Text Manipulation on the Left – A Recent Incident
by Yisrael Kashkin
We have seen on this blog several posts that cite examples of censorship and text manipulation in literature within the Orthodox community. Generally, the practitioners of this tendentious editing have been described here as being among our brethren from the right wing of the community. However, the act of text manipulation happens as well among our brethren from the left wing.
One notable example occurred recently in an article that discussed the theory of evolution. The article, Nathan Aviezer’s “The Origin of Mankind – A Torah Perspective” (Hakirah, Vol. 18), lists Rav Samson Raphael Hirsch (1808-1888) as one of “many Torah authorities” whose writings indicate that “the Torah and evolution are completely compatible.” Aviezer asserts that “Darwin, Rav Hirsch, Yehuda HaLevi, and Rav Kook all viewed evolution as the mechanism used by G-d to produce the animal kingdom.” In its conclusion, the article reasserts its claim with the words “Theologians refer to the idea of evolution being orchestrated by G-d as ‘theistic evolution.’ This concept is accepted by many Torah luminaries, including Yehuda HaLevi, Rav Kook, and Rav Hirsch (as quoted above).”
What is this quote from Rav Hirsch? The article offers the following statement and purports it to be a quote from an essay in Hirsch’s Collected Writings:
If the notion of evolution were to gain complete acceptance by the scientific world, Judaism would call upon its adherents to give even greater reverence to God, Who in His boundless creative wisdom, needed to bring into existence only one amorphous nucleus and one law of 'adaptation and heredity' in order to bring forth the infinite variety of species that we know today.
Those words, which actually are not an accurate quote of Rav Hirsch as I will show, do not constitute agreement with the theory of evolution. They say only that if the theory is accepted universally by the scientific community that one could look at it as describing a Divine wisdom utilized during the creation of animal species. This does not mean that Rav Hirsch looked at it that way.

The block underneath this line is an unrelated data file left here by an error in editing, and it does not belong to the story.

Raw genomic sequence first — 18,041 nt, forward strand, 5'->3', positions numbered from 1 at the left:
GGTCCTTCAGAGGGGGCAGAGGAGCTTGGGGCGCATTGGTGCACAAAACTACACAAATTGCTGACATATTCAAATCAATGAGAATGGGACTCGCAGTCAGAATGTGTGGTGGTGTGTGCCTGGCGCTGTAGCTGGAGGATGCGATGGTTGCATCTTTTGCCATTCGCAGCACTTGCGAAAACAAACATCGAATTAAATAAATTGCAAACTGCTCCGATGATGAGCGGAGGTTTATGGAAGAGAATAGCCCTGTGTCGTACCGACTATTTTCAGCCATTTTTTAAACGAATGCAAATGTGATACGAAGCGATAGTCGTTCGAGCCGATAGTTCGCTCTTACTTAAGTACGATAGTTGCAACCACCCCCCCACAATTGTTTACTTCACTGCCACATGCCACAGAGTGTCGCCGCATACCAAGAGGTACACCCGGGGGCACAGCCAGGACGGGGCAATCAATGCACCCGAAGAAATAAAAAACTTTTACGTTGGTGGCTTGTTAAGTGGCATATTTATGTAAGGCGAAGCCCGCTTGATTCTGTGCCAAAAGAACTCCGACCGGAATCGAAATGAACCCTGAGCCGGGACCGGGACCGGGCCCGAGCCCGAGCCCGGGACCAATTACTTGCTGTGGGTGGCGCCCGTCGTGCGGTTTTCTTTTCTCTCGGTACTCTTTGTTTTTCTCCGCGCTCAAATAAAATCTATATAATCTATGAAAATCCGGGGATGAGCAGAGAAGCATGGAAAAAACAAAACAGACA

How did Rav Hirsch regard the theory of evolution? In the same essay that the article cites as a source for its statement, Rav Hirsch explicitly expresses his view on the veracity of the theory. After asserting that man’s attempts to explain natural laws “does not alter his moral calling,” Rav Hirsch tells us the following:
This will never change, not even if the latest scientific notion that that genesis of all the multitude of organic forms on earth can be traced back to one single, most primitive, primeval form of life should ever appear to be anything more than what it is today, a vague hypothesis still unsupported by fact. (“The Educational Value of Judaism,” written in 1873, in Collected Writings of Rabbi Samson Raphael Hirsch, Volume VII, pp. 263-4)
The theory is a “notion” and a “vague hypothesis still unsupported by fact.” Rav Hirsch's skepticism is unequivocal.
Rav Hirsch embraced science, writing “Judaism does not fear the advances of science; in fact, it rejoices in them and hails them with high hopes for the future.” However, he required that we “distinguish between facts and hypotheses, between premises that have stood the test of time and hasty conclusions often based on half-truths ….” (p. 257) Charles Darwin's book On the Origin of Species was first published in 1859.
However, there is another problem with the article. Aviezer states that Rav Hirsch’s words can be found in the Collected Writings of Rabbi Samson Raphael Hirsch, Volume VII, p. 264 and even presents them as a verbatim statement within quotation marks. However, these words do not appear verbatim on page 264 (in either the 1992 or 1997 editions), but rather they appear to be drawn from different parts of the page and to be sown together without the customary ellipses (i.e., …) to indicate omitted material. The actual text from page 264 is as follows:
Even if this notion were ever to gain complete acceptance by the scientific world, Jewish thought, unlike the reasoning of the high priest of that notion, would nonetheless never summon us to revere a still extant representative of this primal form as the supposed ancestor of us all. Rather, Judaism in that case would call upon its adherents to give even greater reverence than ever before to the one, sole God Who, in His boundless creative wisdom and eternal omnipotence, needed to bring into existence no more than one single, amorphous nucleus and one single law of "adaptation and heredity" in order to bring forth, from what seemed chaos but was in fact a very definite order, the infinite variety of species we know today, each with its unique characteristics that sets it apart from all other creatures.
Rav Hirsch adds that “This would be nothing else but the actualization of the law of le-mino, the 'law of species' with which God began His work of creation. This law of le-mino, upon which Judaism places such great emphasis in order to impress upon its adherents that all of organic life is subject to Divine laws, can accommodate even this ‘theory of the origin of species.’" 
If written with the customary ellipses, the passage as quoted in the article becomes unusable for a citation: